Gogo grant funded!

Father Christmas came early this year! Our Discovery Grant “The Devonian Gogo Fauna: Diversity, Palaeoecology and Global Significance” from the Australian Research Council (ARC) was funded! This grant gives us three years of funding for research and to support students and other staff associated with the project.

John Long (Flinders Uni), Kate Trinajstic (Curtin Uni) and I are Chief Investigators, and we’ll be collaborating with a fantastically diverse range of international partner investigators including Carole Burrow (Queensland Museum), Per Ahlberg (Uppsala University), Derek Briggs (Yale University), Zerina Johanson (Natural History Museum London), Christian Klug (University of Zurich) and Richard Cloutier (University of Quebec).

Prof. John Long, Dr. Alice Clement, and Prof. Kate Trinajstic attending the International Symposium of Early and Lower Vertebrates in Poland, 2017.

The Late Devonian Gogo Fm. in Western Australia (380 myo) is one of the richest and best-preserved assemblages of fossil fishes & invertebrates on Earth. We will reconstruct the trophic relationships of the reef and test the resilience of the ancient reef ecosystem.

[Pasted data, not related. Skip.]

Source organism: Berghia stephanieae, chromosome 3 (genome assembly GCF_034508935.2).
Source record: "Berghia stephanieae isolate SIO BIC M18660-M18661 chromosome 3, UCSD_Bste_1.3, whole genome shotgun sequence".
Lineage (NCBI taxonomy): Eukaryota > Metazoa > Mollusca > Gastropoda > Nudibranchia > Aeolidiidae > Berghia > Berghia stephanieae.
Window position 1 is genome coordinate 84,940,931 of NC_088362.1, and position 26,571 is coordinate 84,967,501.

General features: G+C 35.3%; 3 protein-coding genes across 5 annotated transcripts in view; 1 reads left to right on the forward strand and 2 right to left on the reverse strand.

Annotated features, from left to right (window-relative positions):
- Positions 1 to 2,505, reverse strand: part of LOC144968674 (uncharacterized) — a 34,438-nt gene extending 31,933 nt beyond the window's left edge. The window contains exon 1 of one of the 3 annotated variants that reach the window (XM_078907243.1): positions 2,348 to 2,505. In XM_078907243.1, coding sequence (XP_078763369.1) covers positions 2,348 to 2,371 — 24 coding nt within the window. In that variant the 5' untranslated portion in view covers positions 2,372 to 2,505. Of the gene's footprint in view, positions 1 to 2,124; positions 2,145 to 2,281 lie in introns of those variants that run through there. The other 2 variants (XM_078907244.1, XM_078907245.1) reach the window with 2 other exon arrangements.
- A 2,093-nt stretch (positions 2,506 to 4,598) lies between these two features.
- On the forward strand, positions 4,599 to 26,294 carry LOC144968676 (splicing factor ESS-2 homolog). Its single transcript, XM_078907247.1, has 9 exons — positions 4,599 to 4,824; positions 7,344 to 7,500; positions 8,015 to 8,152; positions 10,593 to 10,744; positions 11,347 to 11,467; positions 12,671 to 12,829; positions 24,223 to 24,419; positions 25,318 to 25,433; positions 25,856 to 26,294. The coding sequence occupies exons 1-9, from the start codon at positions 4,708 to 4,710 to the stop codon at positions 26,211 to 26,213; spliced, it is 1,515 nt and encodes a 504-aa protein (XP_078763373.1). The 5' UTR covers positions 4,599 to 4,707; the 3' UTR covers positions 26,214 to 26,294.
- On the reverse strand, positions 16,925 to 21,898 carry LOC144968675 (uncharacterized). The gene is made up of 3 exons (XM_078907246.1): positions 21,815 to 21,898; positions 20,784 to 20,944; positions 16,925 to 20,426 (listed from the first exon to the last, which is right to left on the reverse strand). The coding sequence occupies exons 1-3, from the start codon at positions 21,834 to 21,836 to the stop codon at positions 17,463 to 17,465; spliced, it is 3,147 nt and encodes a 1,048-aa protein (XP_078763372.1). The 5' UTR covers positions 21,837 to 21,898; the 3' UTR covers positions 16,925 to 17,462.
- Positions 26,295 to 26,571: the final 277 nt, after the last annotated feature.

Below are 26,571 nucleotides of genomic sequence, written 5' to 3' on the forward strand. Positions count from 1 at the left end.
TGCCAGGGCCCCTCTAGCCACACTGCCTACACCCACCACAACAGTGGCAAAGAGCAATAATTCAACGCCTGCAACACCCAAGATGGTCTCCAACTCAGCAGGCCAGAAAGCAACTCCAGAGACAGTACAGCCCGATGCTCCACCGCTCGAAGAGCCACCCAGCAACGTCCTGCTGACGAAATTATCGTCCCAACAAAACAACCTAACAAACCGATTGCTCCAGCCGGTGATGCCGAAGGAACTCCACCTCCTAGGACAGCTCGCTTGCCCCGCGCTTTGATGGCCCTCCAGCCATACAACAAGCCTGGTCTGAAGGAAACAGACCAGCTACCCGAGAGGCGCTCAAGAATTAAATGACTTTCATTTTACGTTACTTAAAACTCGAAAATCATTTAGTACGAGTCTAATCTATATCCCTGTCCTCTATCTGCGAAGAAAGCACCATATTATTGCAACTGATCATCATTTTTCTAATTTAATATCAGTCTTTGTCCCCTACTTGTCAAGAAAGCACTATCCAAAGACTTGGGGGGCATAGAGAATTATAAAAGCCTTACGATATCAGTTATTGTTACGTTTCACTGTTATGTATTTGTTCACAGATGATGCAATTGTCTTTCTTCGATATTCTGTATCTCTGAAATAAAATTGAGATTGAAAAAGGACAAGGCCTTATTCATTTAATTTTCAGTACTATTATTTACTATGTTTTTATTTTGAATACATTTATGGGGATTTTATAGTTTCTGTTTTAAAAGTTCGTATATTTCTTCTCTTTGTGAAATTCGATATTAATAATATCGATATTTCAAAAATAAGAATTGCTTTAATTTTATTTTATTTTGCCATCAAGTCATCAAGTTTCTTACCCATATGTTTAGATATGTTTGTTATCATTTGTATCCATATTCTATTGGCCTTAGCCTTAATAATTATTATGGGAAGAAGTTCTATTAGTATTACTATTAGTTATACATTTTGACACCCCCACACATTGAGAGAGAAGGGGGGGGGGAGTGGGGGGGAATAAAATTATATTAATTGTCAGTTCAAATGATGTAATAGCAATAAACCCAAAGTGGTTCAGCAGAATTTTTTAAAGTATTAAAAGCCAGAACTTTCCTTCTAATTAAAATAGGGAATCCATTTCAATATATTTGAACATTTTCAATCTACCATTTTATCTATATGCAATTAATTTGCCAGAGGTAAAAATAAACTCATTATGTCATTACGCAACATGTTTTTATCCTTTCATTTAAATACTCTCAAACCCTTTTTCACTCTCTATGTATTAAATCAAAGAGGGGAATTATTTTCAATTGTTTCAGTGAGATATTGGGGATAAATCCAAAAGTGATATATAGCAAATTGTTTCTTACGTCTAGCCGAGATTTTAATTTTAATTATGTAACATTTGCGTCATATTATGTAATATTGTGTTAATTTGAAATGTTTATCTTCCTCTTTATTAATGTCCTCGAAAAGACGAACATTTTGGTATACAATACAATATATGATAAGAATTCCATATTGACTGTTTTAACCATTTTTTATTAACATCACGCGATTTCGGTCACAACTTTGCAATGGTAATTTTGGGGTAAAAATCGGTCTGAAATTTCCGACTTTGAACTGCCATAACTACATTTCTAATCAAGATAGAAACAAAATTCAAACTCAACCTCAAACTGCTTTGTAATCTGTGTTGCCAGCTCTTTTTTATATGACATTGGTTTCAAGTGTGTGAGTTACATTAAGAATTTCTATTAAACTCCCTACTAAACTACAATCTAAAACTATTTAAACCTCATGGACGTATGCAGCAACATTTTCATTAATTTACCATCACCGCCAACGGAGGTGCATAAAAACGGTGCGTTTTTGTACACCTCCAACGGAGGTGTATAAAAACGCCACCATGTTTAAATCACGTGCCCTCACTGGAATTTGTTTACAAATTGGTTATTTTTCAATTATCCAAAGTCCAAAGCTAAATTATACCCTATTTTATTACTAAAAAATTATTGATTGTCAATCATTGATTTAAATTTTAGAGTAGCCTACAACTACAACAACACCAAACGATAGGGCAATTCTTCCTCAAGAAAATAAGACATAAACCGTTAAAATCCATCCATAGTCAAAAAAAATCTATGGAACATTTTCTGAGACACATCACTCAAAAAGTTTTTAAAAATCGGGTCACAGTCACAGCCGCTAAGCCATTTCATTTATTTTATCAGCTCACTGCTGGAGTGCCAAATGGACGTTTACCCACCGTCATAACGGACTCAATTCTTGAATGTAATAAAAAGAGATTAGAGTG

Additionally, we will work with local indigenous stakeholders to assess the heritage significance of the site. We aim to develop a long-term management plan to protect and conserve this amazing site and help to grow geotourism in the region.

I believe that Gogo is the best fossil fish site in the world and I can’t wait to get back there in the coming years with our collaborators, and see what we can achieve with this crack team of researchers we’ve assembled. Merry Christmas to us, indeed!

Dr. Alice Clement with a fossil find at Gogo in 2008.

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